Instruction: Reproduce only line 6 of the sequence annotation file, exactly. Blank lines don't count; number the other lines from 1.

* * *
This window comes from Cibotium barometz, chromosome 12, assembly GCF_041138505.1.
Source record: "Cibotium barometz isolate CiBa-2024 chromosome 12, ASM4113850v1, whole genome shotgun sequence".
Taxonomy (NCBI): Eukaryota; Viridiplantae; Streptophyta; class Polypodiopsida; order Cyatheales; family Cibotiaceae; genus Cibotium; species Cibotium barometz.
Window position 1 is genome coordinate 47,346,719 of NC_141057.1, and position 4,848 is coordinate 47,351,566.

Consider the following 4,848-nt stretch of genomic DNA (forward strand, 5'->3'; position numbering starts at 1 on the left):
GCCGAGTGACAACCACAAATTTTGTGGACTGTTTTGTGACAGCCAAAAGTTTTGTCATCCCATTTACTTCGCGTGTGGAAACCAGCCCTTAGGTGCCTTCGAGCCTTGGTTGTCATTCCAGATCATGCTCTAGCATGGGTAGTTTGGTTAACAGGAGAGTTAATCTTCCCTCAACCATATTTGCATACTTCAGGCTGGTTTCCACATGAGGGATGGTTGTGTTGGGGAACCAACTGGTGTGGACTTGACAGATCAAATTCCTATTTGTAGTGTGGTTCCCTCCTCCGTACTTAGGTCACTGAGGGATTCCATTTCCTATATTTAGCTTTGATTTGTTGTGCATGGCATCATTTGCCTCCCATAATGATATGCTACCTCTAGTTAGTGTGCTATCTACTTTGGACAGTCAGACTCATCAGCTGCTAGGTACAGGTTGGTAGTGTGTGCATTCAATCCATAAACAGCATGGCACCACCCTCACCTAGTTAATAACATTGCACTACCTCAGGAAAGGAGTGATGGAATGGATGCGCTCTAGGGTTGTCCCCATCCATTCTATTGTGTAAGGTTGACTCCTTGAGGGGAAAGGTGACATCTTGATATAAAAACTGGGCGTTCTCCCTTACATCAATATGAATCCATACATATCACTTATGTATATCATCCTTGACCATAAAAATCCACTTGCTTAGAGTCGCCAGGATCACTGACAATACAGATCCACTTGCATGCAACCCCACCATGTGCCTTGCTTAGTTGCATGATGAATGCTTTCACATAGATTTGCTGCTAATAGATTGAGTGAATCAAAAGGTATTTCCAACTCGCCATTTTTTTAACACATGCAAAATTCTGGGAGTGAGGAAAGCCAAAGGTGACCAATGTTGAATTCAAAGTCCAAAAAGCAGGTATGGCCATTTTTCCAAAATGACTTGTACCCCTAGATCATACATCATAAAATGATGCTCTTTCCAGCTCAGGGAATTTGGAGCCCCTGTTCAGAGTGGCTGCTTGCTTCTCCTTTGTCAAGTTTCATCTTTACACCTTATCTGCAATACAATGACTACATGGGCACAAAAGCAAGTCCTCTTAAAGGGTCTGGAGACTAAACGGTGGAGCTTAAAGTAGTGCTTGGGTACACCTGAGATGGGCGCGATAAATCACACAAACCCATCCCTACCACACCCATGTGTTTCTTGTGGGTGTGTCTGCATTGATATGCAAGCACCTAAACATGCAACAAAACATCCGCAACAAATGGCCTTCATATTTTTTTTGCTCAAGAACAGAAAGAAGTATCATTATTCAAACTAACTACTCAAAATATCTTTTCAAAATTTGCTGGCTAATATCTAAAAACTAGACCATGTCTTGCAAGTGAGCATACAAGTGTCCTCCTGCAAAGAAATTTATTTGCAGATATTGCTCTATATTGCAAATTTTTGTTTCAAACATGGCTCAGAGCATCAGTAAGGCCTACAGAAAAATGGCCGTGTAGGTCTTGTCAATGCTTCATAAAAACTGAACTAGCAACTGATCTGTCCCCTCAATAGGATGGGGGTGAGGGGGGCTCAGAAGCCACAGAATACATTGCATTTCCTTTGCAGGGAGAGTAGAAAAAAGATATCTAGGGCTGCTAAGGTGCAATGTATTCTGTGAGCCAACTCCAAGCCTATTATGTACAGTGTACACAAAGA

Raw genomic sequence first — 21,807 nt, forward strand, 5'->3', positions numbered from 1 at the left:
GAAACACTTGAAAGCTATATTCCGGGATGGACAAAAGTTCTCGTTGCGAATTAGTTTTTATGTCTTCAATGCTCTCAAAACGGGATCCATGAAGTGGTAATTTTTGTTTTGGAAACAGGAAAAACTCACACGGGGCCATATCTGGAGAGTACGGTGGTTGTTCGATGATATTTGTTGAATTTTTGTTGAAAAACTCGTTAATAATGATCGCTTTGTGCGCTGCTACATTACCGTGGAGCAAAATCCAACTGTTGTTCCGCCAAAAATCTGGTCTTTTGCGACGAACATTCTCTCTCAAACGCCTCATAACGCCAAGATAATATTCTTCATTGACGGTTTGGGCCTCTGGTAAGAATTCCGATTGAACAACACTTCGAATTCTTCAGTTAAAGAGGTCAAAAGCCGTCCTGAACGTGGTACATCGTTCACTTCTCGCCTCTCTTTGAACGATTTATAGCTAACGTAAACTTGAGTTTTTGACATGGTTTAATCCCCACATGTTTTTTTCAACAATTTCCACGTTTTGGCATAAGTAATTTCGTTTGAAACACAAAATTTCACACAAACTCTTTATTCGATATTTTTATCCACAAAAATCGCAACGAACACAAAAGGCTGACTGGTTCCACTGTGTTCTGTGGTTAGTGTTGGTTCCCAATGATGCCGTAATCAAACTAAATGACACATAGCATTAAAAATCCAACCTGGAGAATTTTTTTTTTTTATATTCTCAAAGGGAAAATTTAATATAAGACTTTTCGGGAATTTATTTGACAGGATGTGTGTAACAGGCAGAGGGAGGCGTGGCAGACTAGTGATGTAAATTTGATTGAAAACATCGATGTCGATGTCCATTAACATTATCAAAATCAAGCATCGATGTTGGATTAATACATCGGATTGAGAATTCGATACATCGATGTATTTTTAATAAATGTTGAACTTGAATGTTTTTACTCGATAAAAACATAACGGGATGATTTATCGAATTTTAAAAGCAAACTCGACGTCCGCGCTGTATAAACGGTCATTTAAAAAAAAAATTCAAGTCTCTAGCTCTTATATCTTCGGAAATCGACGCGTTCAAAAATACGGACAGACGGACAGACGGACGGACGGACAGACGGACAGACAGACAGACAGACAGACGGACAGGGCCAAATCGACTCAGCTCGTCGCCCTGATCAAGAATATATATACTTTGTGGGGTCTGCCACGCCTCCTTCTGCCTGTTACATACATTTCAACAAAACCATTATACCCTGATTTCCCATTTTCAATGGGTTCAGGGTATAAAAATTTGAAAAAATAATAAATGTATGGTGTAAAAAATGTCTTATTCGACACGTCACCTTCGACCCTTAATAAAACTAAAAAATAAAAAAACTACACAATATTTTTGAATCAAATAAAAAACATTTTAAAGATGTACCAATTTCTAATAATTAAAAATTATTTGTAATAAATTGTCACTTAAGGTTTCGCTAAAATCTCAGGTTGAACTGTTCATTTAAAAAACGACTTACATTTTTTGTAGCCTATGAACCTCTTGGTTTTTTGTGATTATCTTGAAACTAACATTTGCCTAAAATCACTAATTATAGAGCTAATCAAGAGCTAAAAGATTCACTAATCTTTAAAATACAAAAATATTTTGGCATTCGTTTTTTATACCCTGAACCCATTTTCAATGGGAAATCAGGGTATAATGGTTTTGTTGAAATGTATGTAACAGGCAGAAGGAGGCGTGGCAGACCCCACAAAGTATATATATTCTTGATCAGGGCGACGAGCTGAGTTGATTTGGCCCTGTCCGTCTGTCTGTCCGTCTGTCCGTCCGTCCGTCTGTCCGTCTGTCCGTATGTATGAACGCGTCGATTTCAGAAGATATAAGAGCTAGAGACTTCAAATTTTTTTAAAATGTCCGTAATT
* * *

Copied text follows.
GCCGAGTGACAACCACAAATTTTGTGGACTGTTTTGTGACAGCCAAAAGTTTTGTCATCCCATTTACTTCGCGTGTGGAAACCAGCCCTTAGGTGCCTTCGAGCCTTGGTTGTCATTCCAGATCATGCTCTAGCATGGGTAGTTTGGTTAACAGGAGAGTTAATCTTCCCTCAACCATATTTGCATACTTCAGGCTGGTTTCCACATGAGGGATGGTTGTGTTGGGGAACCAACTGGTGTGGACTTGACAGATCAAATTCCTATTTGTAGTGTGGTTCCCTCCTCCGTACTTAGGTCACTGAGGGATTCCATTTCCTATATTTAGCTTTGATTTGTTGTGCATGGCATCATTTGCCTCCCATAATGATATGCTACCTCTAGTTAGTGTGCTATCTACTTTGGACAGTCAGACTCATCAGCTGCTAGGTACAGGTTGGTAGTGTGTGCATTCAATCCATAAACAGCATGGCACCACCCTCACCTAGTTAATAACATTGCACTACCTCAGGAAAGGAGTGATGGAATGGATGCGCTCTAGGGTTGTCCCCATCCATTCTATTGTGTAAGGTTGACTCCTTGAGGGGAAAGGTGACATCTTGATATAAAAACTGGGCGTTCTCCCTTACATCAATATGAATCCATACATATCACTTATGTATATCATCCTTGACCATAAAAATCCACTTGCTTAGAGTCGCCAGGATCACTGACAATACAGATCCACTTGCATGCAACCCCACCATGTGCCTTGCTTAGTTGCATGATGAATGCTTTCACATAGATTTGCTGCTAATAGATTGAGTGAATCAAAAGGTATTTCCAACTCGCCATTTTTTTAACACATGCAAAATTCTGGGAGTGAGGAAAGCCAAAGGTGACCAATGTTGAATTCAAAGTCCAAAAAGCAGGTATGGCCATTTTTCCAAAATGACTTGTACCCCTAGATCATACATCATAAAATGATGCTCTTTCCAGCTCAGGGAATTTGGAGCCCCTGTTCAGAGTGGCTGCTTGCTTCTCCTTTGTCAAGTTTCATCTTTACACCTTATCTGCAATACAATGACTACATGGGCACAAAAGCAAGTCCTCTTAAAGGGTCTGGAGACTAAACGGTGGAGCTTAAAGTAGTGCTTGGGTACACCTGAGATGGGCGCGATAAATCACACAAACCCATCCCTACCACACCCATGTGTTTCTTGTGGGTGTGTCTGCATTGATATGCAAGCACCTAAACATGCAACAAAACATCCGCAACAAATGGCCTTCATATTTTTTTTGCTCAAGAACAGAAAGAAGTATCATTATTCAAACTAACTACTCAAAATATCTTTTCAAAATTTGCTGGCTAATATCTAAAAACTAGACCATGTCTTGCAAGTGAGCATACAAGTGTCCTCCTGCAAAGAAATTTATTTGCAGATATTGCTCTATATTGCAAATTTTTGTTTCAAACATGGCTCAGAGCATCAGTAAGGCCTACAGAAAAATGGCCGTGTAGGTCTTGTCAATGCTTCATAAAAACTGAACTAGCAACTGATCTGTCCCCTCAATAGGATGGGGGTGAGGGGGGCTCAGAAGCCACAGAATACATTGCATTTCCTTTGCAGGGAGAGTAGAAAAAAGATATCTAGGGCTGCTAAGGTGCAATGTATTCTGTGAGCCAACTCCAAGCCTATTATGTACAGTGTACACAAAGA